Since 1991, the brewery has again been brewed according to the German Purity Law and one year later the Scheller family took over the company again. In 2003, the family sold the brewery to the Holsten Group, and in 2004 the ownership changed again (Karlsberg Group).
In 2006, the brewery was sold to Rolf Lohbeck’s family foundation. Today, about 100 employees work in the brewery, producing 12 different beers.
Where did the Landskron brewery get its name?
The name of the Landskron Brau-Manufaktur is derived from the Görlitz landmark, the Landeskrone. The Landeskrone is the highest point in the city and a popular destination for excursions.
The brewery has borne the name since 1882, when the name Landskron Bier was patented.
The brewery grounds
The buildings of the Landskron Brau-Manufaktur are now an industrial monument. Since production still takes place here, it is one of the oldest producing industrial monuments in Germany. The still preserved fermentation rooms from 1869 are listed.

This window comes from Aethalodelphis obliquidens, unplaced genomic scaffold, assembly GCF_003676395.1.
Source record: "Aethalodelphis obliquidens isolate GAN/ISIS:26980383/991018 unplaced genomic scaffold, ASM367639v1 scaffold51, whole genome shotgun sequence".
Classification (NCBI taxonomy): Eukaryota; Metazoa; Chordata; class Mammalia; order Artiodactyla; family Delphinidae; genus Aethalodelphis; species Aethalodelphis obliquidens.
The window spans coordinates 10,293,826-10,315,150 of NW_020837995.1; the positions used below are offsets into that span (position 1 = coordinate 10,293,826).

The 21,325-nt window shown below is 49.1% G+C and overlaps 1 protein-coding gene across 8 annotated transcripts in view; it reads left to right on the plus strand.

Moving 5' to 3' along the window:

The former engine house has been a modern visitor centre since 2019. Here you can not only find a beer bar and a shop with various beer-related products, you can also visit a small exhibition. Those who have booked a brewery tour start their tour at the visitor centre.
The buildings on the brewery grounds are clad in red brick on the outside. Each building serves a specific purpose in beer production. For example, there is the old malt house, which is no longer used for malt production, a brewhouse and the buildings for bottling and storage.